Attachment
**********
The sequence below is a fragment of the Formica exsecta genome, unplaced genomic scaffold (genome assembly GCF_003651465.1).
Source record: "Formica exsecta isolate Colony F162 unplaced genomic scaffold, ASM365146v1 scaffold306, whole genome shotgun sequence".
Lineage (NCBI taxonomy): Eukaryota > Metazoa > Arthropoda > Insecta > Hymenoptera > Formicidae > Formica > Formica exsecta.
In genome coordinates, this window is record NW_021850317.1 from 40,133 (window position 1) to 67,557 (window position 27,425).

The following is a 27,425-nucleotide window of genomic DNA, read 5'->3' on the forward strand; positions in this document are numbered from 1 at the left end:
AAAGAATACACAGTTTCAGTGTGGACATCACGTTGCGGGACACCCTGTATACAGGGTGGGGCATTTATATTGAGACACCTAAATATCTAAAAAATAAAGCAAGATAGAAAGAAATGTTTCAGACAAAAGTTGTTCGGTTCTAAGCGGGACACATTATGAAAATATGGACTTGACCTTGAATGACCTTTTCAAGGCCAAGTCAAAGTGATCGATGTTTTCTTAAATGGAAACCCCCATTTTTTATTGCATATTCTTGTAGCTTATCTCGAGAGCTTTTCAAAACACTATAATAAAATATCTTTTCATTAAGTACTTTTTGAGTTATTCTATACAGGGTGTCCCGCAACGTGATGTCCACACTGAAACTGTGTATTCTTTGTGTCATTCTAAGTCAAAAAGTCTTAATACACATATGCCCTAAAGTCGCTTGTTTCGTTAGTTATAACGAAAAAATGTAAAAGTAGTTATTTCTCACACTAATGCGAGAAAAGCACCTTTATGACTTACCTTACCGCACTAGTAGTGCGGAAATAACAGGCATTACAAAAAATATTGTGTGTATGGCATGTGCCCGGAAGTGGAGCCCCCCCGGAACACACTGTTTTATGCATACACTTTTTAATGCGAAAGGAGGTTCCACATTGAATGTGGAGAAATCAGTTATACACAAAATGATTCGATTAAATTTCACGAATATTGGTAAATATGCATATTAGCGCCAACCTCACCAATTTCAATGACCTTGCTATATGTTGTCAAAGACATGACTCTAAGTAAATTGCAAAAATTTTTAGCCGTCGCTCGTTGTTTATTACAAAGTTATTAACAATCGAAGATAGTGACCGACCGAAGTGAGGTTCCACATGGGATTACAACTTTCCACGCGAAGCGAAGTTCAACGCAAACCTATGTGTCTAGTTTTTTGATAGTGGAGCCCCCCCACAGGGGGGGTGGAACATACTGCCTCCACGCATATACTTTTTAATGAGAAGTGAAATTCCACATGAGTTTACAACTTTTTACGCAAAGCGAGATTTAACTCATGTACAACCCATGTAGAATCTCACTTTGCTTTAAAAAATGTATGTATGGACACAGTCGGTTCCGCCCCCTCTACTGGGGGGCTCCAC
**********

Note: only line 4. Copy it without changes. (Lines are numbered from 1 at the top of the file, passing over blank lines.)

In genome coordinates, this window is record NW_021850317.1 from 40,133 (window position 1) to 67,557 (window position 27,425).